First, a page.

Three Intel technologists have been named Institute of Electrical and Electronics Engineers (IEEE) Fellows for their extraordinary accomplishments and vital contributions to the advancement or application of engineering, science and technology. IEEE is the world’s largest technical professional organization dedicated to advancing technology innovation and excellence for the benefit of humanity.
The IEEE Fellow status recognizes exceptional distinction in the engineering profession and significant value to society. Candidates come from government, academia and industry sectors. The IEEE board of directors confers the honors. Nominees are evaluated on individual technical or educational contributions to the engineering field, the impact of their contributions and the verifiable evidence supporting the case. This may include significant industry publications, patents, presentations or standards committee work.
Just 0.1% of the total voting membership can be elevated to IEEE Fellow each year. Industry recognition of the outstanding contributions of Intel technologists enhances Intel’s leadership within the engineering ecosystem. Technical insights and solutions gained from industry impact have a direct benefit to Intel.
Meet Intel’s new IEEE Fellows
Harald Gossner was elevated to IEEE Fellow for contributions to ESD design of advanced IC devices and high-speed systems.
Harald Gossner is senior principal engineer at DEG PESG, where he is leading the system (ESD) activities for Intel products. Harald Gossner was elevated to IEEE Fellow for contributions to ESD design of advanced IC devices and high-speed systems.
He received his degree in physics from Ludwig-Maximilians-Universität in Munich in 1990 and his Ph.D. in electrical engineering from the Universität der Bundeswehr in Munich in 1995. For 15 years he worked on the development of ESD protection concepts with Siemens and Infineon Technologies. He joined Intel in 2011.
Harald has authored and co-authored more than 150 technical papers and two books in the field of ESD and device physics. He also holds 110 patents in the field. He was the recipient of the best paper awards of EOSESD Symposium in 2005, 2012, 2017 and 2018. In 2015, he received the Outstanding Achievement Award of ESD Association for his technical contributions. He served as technical program chair and general chair of EOSESD Symposium and the International ESD Workshop. In 2006, he became co-founder and co-chair of the Industry Council on ESD Target Levels, an international board of more than 60 companies. He is member of the board of directors of ESD Association and became its president in 2022. He also is editor of IEEE Electron Device Letters.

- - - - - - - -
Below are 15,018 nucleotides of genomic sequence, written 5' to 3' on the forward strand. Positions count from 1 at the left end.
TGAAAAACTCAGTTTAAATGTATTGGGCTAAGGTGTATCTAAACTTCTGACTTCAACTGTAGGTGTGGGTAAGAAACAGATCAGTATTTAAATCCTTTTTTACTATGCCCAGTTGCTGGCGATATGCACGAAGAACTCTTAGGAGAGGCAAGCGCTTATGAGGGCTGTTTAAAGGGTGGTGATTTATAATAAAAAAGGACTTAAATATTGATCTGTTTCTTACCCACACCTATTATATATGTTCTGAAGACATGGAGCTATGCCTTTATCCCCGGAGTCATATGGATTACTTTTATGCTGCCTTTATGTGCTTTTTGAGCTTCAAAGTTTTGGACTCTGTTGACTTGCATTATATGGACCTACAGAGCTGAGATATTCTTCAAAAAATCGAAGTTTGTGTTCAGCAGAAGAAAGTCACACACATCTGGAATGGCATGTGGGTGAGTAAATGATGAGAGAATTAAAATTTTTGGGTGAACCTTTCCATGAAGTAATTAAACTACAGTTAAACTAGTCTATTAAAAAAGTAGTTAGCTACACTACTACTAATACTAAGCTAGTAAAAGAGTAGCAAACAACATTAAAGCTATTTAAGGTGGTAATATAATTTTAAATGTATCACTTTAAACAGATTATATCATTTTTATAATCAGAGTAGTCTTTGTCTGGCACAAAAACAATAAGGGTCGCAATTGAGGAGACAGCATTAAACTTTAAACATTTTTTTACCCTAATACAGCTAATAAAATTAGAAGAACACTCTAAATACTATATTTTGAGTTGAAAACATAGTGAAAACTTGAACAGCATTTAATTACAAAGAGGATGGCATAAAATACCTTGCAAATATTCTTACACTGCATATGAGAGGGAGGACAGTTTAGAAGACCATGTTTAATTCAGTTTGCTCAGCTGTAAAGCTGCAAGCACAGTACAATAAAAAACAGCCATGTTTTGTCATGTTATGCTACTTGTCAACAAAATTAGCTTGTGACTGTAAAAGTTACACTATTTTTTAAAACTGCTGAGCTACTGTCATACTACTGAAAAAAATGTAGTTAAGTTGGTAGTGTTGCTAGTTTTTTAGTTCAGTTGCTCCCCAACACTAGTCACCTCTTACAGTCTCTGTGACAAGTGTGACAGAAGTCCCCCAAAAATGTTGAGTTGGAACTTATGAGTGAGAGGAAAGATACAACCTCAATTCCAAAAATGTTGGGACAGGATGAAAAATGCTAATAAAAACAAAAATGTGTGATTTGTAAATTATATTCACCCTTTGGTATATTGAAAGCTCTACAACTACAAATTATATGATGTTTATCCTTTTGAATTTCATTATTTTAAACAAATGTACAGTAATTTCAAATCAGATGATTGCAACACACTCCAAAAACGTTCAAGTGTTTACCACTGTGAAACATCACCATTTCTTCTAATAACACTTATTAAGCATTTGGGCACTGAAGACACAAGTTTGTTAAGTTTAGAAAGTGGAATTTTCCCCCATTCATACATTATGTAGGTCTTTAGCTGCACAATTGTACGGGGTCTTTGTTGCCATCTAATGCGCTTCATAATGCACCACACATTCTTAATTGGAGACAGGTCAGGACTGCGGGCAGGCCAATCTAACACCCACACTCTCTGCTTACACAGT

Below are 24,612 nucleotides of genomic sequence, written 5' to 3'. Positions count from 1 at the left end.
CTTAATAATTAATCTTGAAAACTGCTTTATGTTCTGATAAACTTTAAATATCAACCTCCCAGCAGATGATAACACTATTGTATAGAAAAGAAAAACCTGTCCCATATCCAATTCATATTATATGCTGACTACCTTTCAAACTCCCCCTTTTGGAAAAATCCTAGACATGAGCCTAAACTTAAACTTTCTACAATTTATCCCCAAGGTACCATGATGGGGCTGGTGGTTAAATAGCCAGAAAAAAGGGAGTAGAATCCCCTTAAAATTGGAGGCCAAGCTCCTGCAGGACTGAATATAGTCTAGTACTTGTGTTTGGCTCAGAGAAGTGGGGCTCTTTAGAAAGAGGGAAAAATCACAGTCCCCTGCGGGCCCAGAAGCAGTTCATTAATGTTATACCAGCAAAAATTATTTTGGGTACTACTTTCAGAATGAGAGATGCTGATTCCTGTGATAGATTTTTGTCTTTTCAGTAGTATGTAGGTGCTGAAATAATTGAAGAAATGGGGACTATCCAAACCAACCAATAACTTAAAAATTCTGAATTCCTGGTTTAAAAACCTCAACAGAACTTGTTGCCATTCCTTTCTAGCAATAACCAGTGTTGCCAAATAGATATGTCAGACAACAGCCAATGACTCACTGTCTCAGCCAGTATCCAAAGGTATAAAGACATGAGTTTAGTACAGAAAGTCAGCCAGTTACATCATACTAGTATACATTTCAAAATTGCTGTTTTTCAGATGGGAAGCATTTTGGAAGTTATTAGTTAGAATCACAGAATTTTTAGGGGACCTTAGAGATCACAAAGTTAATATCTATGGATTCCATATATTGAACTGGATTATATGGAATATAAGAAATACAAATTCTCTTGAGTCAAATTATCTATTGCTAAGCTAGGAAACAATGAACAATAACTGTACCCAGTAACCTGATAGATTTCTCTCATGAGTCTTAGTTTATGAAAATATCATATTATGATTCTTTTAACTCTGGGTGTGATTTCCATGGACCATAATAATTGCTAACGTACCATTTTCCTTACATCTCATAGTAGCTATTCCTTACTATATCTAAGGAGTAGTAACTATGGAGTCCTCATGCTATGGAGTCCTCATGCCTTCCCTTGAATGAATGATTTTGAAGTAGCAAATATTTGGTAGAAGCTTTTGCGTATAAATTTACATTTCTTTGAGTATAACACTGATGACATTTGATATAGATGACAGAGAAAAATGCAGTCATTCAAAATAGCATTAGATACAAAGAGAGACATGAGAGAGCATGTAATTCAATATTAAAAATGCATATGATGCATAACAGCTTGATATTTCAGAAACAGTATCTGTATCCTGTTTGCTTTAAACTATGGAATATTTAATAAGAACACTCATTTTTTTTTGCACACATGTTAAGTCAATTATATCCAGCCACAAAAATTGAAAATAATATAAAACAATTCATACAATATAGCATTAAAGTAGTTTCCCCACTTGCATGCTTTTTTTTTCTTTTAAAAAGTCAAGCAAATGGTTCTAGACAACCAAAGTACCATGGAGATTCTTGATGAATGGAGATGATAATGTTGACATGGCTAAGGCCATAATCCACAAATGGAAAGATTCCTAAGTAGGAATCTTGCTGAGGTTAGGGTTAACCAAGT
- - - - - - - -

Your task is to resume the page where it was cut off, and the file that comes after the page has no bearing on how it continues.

He is a member of the Bundesfachkommission Intern & Digitales and Bundesfachkommission Künstliche Intelligenz of the German Economic Council. He is also technical adviser of the Bavarian Ministry of Commerce for the program electronic systems and process technology. As member of the European Ecosystem Steering group at Intel Germany, he helped establish an R&D and design ecosystem for leading-edge CMOS technologies in Europe.
Muhammad M. Khellah was elevated to IEEE Fellow for contributions to design technology co-optimization of on-die dense memory and fine-grain power management circuits.
Muhammad M. Khellah is a research scientist at Intel Labs, where he currently leads research on power management, design technology co-optimization and application-driven hardware acceleration.
After receiving his Ph.D. from the University of Waterloo, Canada, in 1999, Muhammad joined Technology Development (TD) and led the design of on-die SRAM caches for the Pentium microprocessor product line.
Muhammad received an Intel Achievement Award in 2012 as part of a joint effort by Intel Labs and TD to enable continued SRAM scaling at Intel and the industry. Muhammad serves now on the EC of ISLPED, and previously served as associate editor for TCAS-I, special-issue editor for JSSC, TPC and general co-chair of ISLPED, special-sessions chair of CICC, and as a TPC member of ISSCC. He has published 107 technical papers, and has 126 patents granted, and a few pending.
Muhammad is an active mentor of Intel-sponsored university research and was presented the 2018 Mahboob Khan Outstanding Liaison Award for his efforts.
Sriram Vangal was elevated to IEEE Fellow for contributions to network-on-chip architectures.
Sriram Vangal is a principal engineer with Intel Labs researching AI-driven, in-situ silicon anomaly detection approaches to improve silicon reliability.
He joined Intel in 1995 and has played a lead role in multicore CPU development incorporating network-on-chip (NoC) architectures and resilient near-threshold voltage (NTV) computing research.
He earned his B.E. degree from Bangalore University in India in 1993, his M.S. from the University of Nebraska-Lincoln in 1995 and his Ph.D. from Linköping University in Sweden in 2007 – all in electrical engineering.
Sriram has received two Intel Achievement Awards for his work, and an Intel Labs Gordon Moore Award. He has served on the ISSCC Technology Directions subcommittee, ISSCC TPC and a special-issue editor for JSSC. He has published more than 50 conference and journal papers, authored three book chapters on high-performance NoCs and energy-efficient NTV designs, and has more than 45 patents issued, with more than 20 pending.
A trackable reference of Intel employees who have attained fellow status in industry organizations can be found at fellows.intel.com. (This list is self-reported and may be incomplete. Additions can be sent directly to the Intel Technologists Office.)
For news, resources and tools for technologists, visit the Technologists at Intel site at goto/technologists.
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